The traditional Filipino dish of crispy pata is nearly always "pure pork bliss," according to Saveur, but the version at Patio Filipino is a cut above: it's “the best I've found,” writer David Bolosan says. To create the dish, pork foreshanks are simmered, slathered with fish sauce, and then deep-fried for a crispy coating. It's a three-step process perfected by Patio Filipino's head chef, a Manila native with both Spanish and Filipina heritage. It's no wonder, then, that the kitchen incorporates ginger, miso, and other Filipino ingredients into their tapas menu. Diners can wash down these shareable dishes with one of the restaurant's own wines, or clack their empty plates together like castanets to accompany the painting of a flamenco dancer gracing the dining room.
The expert protein wranglers at Carroll's Meats delight patrons with lovingly sliced deli meats and a history that stretches back nearly a century. This Groupon can be redeemed at the deli counter for half a dozen delectable cold cuts, including blackened tri-tip beef, barbecue roast beef, lemon-garlic turkey, peppered turkey, roast turkey, or sausages, allowing patrons to stock up on materials for making sandwiches at home or sewing duvet covers out of meat slices (prices vary by availability and season).
Run or Dye is making race running a little more colorful, one major city at a time. This 5K is divided up into four separate courses of varying lengths, each designated by a separate color??which also reflects the color of safe, eco-friendly powered dye the participants get splashed with. At the end of the race, they'll cross into the aptly-named Dye Zone?a polychromatic free-for-all, where fluorescent color is thrown freely from all sides, allowing runners to splash their fellow runners or get colorful revenge on their friends, family members, and any cranky art-history teachers that happen to be walking by.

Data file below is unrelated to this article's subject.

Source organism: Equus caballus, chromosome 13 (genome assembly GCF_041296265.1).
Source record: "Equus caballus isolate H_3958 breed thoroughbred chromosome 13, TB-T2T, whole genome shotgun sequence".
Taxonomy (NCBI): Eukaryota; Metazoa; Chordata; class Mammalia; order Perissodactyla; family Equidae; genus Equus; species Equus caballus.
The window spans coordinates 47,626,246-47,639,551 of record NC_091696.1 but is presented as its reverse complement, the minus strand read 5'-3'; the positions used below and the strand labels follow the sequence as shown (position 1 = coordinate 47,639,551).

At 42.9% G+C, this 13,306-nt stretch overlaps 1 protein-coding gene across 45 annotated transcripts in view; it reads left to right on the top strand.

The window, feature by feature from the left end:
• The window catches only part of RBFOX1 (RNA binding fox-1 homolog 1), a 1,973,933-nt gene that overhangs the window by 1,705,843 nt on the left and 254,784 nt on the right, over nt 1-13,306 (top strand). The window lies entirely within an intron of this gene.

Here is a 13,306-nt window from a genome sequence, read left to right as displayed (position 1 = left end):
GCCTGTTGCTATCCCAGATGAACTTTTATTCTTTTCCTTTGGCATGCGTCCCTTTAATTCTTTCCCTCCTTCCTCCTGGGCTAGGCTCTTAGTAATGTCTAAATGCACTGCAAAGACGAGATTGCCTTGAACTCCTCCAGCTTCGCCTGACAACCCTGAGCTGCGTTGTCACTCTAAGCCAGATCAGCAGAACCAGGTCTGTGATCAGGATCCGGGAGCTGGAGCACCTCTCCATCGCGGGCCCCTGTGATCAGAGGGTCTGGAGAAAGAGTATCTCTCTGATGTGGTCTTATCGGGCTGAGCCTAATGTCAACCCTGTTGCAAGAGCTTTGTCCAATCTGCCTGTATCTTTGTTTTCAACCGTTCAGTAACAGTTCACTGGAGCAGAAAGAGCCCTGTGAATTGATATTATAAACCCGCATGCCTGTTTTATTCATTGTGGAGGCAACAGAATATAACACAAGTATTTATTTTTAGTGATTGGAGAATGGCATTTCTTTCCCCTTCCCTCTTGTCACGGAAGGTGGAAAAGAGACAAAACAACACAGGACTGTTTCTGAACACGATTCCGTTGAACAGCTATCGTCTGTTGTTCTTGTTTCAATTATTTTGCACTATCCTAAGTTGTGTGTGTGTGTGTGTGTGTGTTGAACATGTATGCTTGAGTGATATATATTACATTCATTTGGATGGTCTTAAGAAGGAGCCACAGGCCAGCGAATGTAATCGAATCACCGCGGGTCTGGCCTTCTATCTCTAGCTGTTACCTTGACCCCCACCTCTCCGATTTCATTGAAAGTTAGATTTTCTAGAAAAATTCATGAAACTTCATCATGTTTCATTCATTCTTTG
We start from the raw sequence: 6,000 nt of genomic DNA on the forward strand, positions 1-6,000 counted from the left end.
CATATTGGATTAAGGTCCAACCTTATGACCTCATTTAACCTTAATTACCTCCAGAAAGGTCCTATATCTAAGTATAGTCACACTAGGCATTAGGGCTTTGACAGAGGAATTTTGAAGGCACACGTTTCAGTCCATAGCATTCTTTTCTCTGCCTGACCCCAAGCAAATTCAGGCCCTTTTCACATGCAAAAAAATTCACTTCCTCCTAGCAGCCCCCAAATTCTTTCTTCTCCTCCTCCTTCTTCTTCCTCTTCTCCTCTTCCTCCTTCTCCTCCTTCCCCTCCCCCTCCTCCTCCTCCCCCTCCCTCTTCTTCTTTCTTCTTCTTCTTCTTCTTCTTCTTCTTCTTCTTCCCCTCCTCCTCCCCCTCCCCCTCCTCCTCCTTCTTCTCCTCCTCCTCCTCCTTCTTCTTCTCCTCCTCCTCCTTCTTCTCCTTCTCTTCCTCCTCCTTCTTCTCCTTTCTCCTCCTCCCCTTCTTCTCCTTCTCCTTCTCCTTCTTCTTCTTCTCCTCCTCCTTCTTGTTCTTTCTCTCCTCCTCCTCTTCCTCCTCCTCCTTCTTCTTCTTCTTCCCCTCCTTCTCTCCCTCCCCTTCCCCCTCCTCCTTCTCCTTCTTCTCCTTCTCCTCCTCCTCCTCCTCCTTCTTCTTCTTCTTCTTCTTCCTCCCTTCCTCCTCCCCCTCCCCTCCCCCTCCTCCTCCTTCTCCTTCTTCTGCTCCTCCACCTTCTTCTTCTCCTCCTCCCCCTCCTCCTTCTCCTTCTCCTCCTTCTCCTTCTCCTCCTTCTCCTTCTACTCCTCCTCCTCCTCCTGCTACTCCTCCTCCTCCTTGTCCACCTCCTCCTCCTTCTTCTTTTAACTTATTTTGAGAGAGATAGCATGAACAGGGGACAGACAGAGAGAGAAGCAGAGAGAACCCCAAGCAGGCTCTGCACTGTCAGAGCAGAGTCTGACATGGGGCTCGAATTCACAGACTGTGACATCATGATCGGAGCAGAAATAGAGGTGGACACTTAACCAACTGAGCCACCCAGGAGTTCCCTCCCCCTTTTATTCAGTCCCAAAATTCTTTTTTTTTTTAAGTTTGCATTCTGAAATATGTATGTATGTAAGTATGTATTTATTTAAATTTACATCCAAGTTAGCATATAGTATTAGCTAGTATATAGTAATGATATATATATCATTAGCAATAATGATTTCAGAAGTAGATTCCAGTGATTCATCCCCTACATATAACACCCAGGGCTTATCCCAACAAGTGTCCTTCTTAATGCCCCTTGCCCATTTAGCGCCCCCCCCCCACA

Unlike some races that rank runners by time, Run or Dye only measures success in color and fun. While the safe-to-eat dyes should wash out of clothing, runners are encouraged to wear things they don't mind getting dirty, preferably in white, gray, or another neutral color to give the dyes maximum visibility.
Half deli, half coffee shop, and dressed to the nines in sports memorabilia, Smackers was founded in 2014 by a guy who loved sandwiches and was tired of working in the tech industry. After retiring from his job, he opened Smackers and turned it into exactly the kind of place he'd want to hang out in. As it turns out, lots of other people have the same tastes.
Today, Smackers thrives by putting subtle, inventive spins on classic deli sandwiches. The results are glorious to behold: a steamy pulled pork sandwich, a cheesesteak covered in Tapat?o hot sauce, a turkey-bacon sandwich layered with creamy avocado. Aside from the specialty sandwiches, Smackers specializes in hot dogs, gourmet coffee, and hot dogs dipped in gourmet coffee (the last of which is an off-menu creation).
The mouthwatering scent of barbecue smoke is responsible for luring many first-timers into Island Fire BBQ at the Spot, a restaurant located beneath the historic Campbell Water Tower. That savory scent drifts from the eatery's kitchen, where chefs prepare smoked meats, buttermilk fried chicken, and seafood specialties such as barbecued Tomales Bay oysters. But these heaped plates of southern cuisine aren't the only reason to stop by; relax with a beer on the huge outdoor patio, dance it out at the onsite music venue, or partake of the 62 feet of HDTVs that broadcast the big game for sports fans or professional athletes who enjoy watching themselves on television.